Records that do not pertain to product page visits are filtered out, and the datetime string column is converted to a datetime object. This process ensures that the datasets involved are not only relevant to the analysis but also formatted appropriately for the window_join function.

fmt = "%Y-%m-%dT%H:%M:%S"

clickstream_data = clickstream_data.with_columns(

purchase_data = purchase_data.with_columns(datetime=pw.this.datetime.dt.strptime(fmt))

Perform the Window Join

The critical step in this process is performing a window join on the prepared data. The idea is to monitor the fluctuations of the hourly conversion rates. To achieve this, a sliding window is an appropriate tool. The frequency at which new values are produced can be parameterized by the choice of the hop. By opting for a left join, purchases without any corresponding clickstream data are omitted, effectively disregarding purchases made through other channels.

matched_data = clickstream_data.window_join_left(
    pw.temporal.sliding(hop=pw.dt.DURATION("10m"), duration=pw.dt.DURATION("1h")),
    pw.left.user_id == pw.right.user_id,
    pw.left.page_url == pw.right.product_url,

Let's dissect the window_join_left function and its arguments:

This function joins the clickstream data (left) with the purchase data (right) in each window. The arguments of this function are:

  • purchase_data: The right side of the join.
  • clickstream_data.datetime and purchase_data.datetime: These are the time expressions that will be used for joining the datasets.
  • pw.temporal.sliding(hop=Duration('10m'), duration=Duration('1h')): This creates a sliding window of 1 hour with a hop duration of 10 minutes. It means that a new window is created every 10 minutes, and each window spans 1 hour.
  • pw.left.user_id == pw.right.user_id and pw.left.page_url == pw.right.product_url: These conditions are used to join the datasets. Only those records that meet these conditions will be joined together.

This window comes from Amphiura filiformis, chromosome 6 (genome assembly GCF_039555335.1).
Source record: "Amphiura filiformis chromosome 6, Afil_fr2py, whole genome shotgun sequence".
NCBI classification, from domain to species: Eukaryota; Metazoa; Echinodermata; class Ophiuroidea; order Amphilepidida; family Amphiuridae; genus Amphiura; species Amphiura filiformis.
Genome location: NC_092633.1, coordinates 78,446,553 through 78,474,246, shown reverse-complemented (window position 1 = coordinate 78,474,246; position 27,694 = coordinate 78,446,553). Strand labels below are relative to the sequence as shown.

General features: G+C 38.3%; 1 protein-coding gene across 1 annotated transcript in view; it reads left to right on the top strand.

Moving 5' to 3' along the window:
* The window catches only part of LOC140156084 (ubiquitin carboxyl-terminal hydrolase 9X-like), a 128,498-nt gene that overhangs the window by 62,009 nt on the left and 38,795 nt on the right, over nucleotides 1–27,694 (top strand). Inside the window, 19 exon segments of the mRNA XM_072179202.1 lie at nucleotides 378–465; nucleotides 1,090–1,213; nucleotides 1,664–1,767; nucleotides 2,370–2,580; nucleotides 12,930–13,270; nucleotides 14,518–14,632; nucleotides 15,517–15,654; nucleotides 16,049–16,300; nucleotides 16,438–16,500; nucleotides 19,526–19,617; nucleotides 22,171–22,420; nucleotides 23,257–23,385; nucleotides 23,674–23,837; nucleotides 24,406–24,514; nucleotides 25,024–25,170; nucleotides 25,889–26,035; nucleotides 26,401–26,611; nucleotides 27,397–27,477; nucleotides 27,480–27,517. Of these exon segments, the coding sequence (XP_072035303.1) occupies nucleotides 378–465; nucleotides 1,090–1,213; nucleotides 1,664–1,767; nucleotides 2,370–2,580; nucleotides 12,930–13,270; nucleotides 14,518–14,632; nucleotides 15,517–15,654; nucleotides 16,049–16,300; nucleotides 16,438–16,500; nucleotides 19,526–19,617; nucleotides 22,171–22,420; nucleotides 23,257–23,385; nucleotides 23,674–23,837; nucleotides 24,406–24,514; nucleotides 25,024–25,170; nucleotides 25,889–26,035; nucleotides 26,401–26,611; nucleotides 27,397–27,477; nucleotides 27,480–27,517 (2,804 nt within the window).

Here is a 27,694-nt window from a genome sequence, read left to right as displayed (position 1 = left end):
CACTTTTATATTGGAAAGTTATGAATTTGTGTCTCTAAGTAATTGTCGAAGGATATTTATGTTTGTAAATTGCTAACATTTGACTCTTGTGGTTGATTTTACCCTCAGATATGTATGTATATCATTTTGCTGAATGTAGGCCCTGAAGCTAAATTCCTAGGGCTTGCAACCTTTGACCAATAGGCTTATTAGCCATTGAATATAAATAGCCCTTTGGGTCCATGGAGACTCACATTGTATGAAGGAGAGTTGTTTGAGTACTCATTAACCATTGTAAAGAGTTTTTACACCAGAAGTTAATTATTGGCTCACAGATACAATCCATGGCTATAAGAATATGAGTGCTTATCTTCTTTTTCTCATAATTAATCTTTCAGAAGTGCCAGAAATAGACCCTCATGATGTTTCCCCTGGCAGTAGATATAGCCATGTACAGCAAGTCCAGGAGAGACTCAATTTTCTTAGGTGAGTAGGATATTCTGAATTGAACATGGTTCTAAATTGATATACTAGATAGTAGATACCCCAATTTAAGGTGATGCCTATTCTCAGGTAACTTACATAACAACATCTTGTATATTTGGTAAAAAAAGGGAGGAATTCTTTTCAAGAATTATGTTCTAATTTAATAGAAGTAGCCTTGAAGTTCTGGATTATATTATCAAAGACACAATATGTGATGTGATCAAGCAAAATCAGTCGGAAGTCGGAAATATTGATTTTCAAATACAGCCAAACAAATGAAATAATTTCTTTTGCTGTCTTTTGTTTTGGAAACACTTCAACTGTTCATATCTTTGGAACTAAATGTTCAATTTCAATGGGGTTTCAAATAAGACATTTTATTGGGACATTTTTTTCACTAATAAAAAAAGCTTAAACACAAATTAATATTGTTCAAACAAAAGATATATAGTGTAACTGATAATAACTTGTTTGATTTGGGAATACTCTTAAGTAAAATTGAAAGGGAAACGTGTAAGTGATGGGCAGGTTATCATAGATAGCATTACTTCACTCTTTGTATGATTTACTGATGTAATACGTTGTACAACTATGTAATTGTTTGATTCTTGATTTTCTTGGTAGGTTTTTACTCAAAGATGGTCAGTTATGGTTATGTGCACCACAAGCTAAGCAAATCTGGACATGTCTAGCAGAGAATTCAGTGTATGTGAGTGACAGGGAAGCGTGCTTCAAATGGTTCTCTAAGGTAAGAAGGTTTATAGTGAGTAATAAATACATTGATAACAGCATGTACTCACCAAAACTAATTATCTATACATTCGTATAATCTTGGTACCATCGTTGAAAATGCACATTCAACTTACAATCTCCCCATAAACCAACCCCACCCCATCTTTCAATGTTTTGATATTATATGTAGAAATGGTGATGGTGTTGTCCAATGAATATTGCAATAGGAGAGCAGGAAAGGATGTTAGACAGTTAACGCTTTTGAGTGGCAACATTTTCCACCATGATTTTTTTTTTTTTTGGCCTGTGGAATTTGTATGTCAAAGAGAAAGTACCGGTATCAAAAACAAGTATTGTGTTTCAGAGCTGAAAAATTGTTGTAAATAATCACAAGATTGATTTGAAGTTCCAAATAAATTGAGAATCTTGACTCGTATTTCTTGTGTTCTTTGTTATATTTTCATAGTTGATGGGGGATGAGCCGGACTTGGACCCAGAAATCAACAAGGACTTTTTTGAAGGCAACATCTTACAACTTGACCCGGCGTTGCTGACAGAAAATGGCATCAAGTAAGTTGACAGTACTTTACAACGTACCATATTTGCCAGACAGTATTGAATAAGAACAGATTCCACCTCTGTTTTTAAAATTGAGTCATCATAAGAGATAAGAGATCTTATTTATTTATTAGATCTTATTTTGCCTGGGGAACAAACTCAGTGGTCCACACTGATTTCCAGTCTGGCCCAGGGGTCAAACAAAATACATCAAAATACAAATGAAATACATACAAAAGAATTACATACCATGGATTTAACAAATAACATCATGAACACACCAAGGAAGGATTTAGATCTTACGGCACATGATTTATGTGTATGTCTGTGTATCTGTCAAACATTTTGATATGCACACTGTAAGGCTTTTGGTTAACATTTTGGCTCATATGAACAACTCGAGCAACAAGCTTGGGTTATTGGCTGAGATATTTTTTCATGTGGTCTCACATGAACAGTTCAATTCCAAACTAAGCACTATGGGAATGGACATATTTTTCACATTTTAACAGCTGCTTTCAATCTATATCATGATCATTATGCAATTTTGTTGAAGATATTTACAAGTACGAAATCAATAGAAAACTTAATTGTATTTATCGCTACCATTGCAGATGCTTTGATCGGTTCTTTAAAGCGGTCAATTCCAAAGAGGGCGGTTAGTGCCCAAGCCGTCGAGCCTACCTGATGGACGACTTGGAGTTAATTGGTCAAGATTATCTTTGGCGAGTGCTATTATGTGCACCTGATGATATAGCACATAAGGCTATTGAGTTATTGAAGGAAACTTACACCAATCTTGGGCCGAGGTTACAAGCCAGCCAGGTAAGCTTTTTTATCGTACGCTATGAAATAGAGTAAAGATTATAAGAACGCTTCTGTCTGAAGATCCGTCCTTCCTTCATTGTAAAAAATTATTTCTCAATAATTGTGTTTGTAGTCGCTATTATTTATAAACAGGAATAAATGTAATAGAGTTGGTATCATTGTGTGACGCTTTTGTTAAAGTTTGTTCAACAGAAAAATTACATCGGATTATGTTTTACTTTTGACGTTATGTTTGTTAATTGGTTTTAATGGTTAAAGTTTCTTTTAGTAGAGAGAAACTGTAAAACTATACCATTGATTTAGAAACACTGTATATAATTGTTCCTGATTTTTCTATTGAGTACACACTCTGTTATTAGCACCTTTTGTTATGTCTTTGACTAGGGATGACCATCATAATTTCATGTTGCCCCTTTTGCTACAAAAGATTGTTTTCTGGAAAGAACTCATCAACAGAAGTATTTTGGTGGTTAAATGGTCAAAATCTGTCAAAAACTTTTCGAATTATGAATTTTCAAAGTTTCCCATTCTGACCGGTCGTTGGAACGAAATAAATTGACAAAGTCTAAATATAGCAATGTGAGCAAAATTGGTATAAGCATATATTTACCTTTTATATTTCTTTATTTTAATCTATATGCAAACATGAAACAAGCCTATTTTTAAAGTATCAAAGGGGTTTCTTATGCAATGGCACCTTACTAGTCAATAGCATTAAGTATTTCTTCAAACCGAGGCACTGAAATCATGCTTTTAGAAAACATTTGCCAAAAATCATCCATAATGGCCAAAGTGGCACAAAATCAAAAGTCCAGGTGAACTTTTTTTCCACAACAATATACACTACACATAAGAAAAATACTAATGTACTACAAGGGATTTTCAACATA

This approach helps in identifying instances where a user visited a product page and made a purchase of the same product within that hour. For more accuracy, it is logical to expect purchases to occur after the page visits. To ensure this, you can filter out the records where the purchase datetime is earlier than the clickstream datetime or use another type of temporal join known as an interval_join.

from datetime import datetime
view_window_start = datetime(2023, 6, 6, 13, 30, 0)
    matched_data.filter(pw.this.window_start == view_window_start)
[2023-09-19T09:28:36]:INFO:Preparing Pathway computation

            | window_start        | user_id  | page_url           | product_url        | purchase_id
^FHDN5P1... | 2023-06-06 13:30:00 | 0x1f8b4c | /products/0x11b87b | /products/0x11b87b | 0x0a1b2c
^T3B5J85... | 2023-06-06 13:30:00 | 0x2eaf7f | /products/0x04g7d5 | /products/0x04g7d5 | 0x0d1e3f
^0W8F91H... | 2023-06-06 13:30:00 | 0x2eaf7f | /products/0x04g7d5 | /products/0x04g7d5 | 0x0d1e3f
^JTWVZM4... | 2023-06-06 13:30:00 | 0x31a32e | /products/0x11b87b |                    |
^DDMDF6E... | 2023-06-06 13:30:00 | 0x442d6e | /products/0x11b87b |                    |
^2KVP4EW... | 2023-06-06 13:30:00 | 0x5c2d6e | /products/0x04g7d5 |                    |

Calculating Conversion Rates